7 January Newsletter Ideas (and Why They Work)

After the mayhem of the golden quarter, January can seem like a long-overdue break for ecommerce marketers.

That sense of relief lasts right up until you remember that you’ve still got targets to hit. At that point, things get a little more… difficult.

January is a tough time for retailers. In 2021, it saw the second-lowest US retail sales total of any month:

1 image10

(Source: YCharts.)

That’s hardly surprising. With the average US adult expected to spend approximately $870 on Christmas gifts in 2022, the last thing on our minds is to spend even more. Instead, our priorities switch to looking after our cash, with Bank of America research revealing that our #1 New Year’s resolution heading into 2023 is to save more money.

And the bad news doesn’t stop there, because January is also a barren period for email marketing.

January languishes in the bottom quartile for average email open rates by month, at 19.83 percent. That’s almost 11 percent lower than the highest month, November. To make matters worse, January also sees the joint-highest email unsubscribe rate of any month (0.12 percent).

In other words, consumers aren’t spending money or opening emails in January—and when they do engage, there’s a higher-than-average chance they’ll unsubscribe.

So should we all just give up and take January off? Never. For the best marketers, every challenge represents an opportunity. Get your messaging right and there’s still money to be made.

Want some good news? I’ve done the hard work for you by rounding up seven of the best January email marketing ideas from Drip’s bottomless email swipe file…

 
 

 

7 January Email Marketing Ideas

Sweaty Betty: Say ‘Happy New Year’ With a Sale

The first few paragraphs of this article should make it crystal clear that your average customer isn’t looking to make any big, flashy purchases in January.

So what better time to launch a sale?

If you’re planning a January sale, you naturally want as many eyes as possible on your email. That means nailing the subject line. In this example, yoga brand Sweaty Betty struck the right note by wishing customers a Happy New Year, then immediately segueing into promotional, sale-related messaging:

2 image7-1

A 60 percent discount sounds pretty attractive—especially at a time when consumers are tightening the purse strings. Mentioning it in the subject line could make the difference between someone opening your email or scrolling on by.

Sweaty Betty reiterated the price reduction at the top of the email body, ensuring customers know exactly what to expect from the promotion:

3 image17

The email also contains no fewer than eight CTAs prompting readers to shop the sale or browse specific product categories, ensuring customers remain in the buying mood as they scroll down the page.

Okay, so Sweaty Betty got the messaging right. But there’s another key element of a successful “Happy New Year” email: the timing. When’s the right time to send it?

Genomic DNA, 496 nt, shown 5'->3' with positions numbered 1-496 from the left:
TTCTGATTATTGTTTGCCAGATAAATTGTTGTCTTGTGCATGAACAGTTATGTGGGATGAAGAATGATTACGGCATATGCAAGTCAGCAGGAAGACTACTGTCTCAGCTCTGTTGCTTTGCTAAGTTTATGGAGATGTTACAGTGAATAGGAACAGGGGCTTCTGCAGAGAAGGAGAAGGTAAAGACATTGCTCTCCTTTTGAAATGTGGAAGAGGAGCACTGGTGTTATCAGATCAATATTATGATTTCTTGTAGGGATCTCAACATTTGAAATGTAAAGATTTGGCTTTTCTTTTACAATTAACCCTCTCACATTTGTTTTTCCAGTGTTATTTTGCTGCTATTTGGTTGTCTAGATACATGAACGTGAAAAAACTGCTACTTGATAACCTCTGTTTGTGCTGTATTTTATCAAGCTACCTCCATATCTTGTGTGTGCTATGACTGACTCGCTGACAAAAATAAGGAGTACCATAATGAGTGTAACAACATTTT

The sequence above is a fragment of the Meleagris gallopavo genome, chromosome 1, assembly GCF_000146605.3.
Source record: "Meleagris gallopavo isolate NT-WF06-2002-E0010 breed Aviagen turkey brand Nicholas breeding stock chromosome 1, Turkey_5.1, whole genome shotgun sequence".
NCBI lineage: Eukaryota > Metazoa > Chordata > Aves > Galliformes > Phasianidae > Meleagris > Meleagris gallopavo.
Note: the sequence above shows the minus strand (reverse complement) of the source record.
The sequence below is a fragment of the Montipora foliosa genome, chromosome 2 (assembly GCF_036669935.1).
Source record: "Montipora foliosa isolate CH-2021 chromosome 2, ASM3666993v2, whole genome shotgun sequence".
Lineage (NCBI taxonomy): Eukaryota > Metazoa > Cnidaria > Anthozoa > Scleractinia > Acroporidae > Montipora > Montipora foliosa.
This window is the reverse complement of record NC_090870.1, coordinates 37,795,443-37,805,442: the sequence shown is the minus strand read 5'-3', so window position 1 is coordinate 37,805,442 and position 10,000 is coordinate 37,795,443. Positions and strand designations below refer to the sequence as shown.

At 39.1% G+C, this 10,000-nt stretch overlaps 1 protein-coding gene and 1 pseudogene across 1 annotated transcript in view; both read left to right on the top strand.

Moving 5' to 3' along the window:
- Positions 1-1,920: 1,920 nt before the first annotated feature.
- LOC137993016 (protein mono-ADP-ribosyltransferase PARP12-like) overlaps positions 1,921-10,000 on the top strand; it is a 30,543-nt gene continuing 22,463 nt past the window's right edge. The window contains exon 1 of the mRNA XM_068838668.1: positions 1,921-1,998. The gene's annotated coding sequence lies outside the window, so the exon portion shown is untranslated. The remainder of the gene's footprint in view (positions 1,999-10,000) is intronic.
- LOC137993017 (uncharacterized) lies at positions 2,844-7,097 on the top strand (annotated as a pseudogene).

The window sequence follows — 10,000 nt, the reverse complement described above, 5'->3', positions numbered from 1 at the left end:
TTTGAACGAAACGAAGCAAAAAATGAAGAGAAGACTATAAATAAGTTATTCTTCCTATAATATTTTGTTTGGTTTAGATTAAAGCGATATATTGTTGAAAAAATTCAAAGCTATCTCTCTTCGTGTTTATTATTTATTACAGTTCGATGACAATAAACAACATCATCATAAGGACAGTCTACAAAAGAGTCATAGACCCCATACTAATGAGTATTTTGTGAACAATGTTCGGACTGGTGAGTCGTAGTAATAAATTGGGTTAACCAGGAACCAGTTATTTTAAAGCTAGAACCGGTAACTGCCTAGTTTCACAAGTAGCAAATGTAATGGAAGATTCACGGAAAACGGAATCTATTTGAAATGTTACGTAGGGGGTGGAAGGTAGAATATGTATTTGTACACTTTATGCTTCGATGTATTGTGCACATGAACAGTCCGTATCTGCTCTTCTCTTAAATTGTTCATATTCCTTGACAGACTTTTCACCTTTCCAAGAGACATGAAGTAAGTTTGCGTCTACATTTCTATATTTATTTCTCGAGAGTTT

Logic dictates that New Year’s Eve or New Year’s Day are the best dates. But the data suggests otherwise.

According to DMD statistics from the 2020-21 Christmas and new year period, email open rates hit rock bottom around NYE, from an average of 5.7 percent on December 31st to just 3.2 percent on January 2nd:

4 image6That’s even lower than December 25th—and, honestly, who’s opening emails on Christmas Day?

So if you’re planning a big sale launch, it makes sense to hold back your announcement for a few days until everyone’s back into the swing of checking emails.

And, of course, you’ll want to follow up with two or three reminder emails over the coming days to ensure your messaging hits home.

Apothékary: Tap Into Popular New Year’s Resolutions

Referencing New Year’s resolutions is an easy win for (some) email marketers in January.

Specifically, it’s a fantastic strategy for any brand selling self-improvement-related products. According to a Forbes Health/OnePoll survey, health—in all its forms—is a top priority for consumers heading into the new year:

  • 45 percent resolved to improve their mental health
  • 39 percent want to improve their fitness, 
  • 37 percent are aiming to lose weight
  • 33 percent vowed to eat a healthier diet

Plant-based supplements brand Apothékary is well-placed to capitalize on this trend. In this example, it devoted an entire email to customers who want to cut down on their alcohol consumption, offering everything from alcohol-free beverage alternatives…

5 image5-1…to a dedicated alcohol-alternative herbal blend designed to replicate the feeling of drinking a rich glass of red wine (without the associated blue teeth and pounding headache):

6 image12This is a smart play. 

Not only does reducing alcohol consumption align with all those health-related goals, but it’s also a resolution in its own right, with the same Forbes/OnePoll survey revealing that drinking less alcohol is a top priority for:

  • Four percent of 18 to 25-year-olds
  • Eight percent of 26 to 41-year-olds
  • Eight percent of 42 to 57-year-olds

As such, it feels less like Apothékary is selling something and more like it’s helping customers solve a pain point

Torrid: Showcase New Year Trends

As an ecommerce marketer, it’s your job to keep on top of the latest trends in your niche.

It’s important to remember that the same isn’t true for your customers. Sure, they have at least a passing interest in whatever you sell, but they have no insider insights or sneak peeks at new season collections.

They’re out of the loop—and it’s up to you to clue them in.

Plus-size fashion brand Torrid did this in one of its first emails of 2022. As with every successful marketing email, it started with an engaging subject line: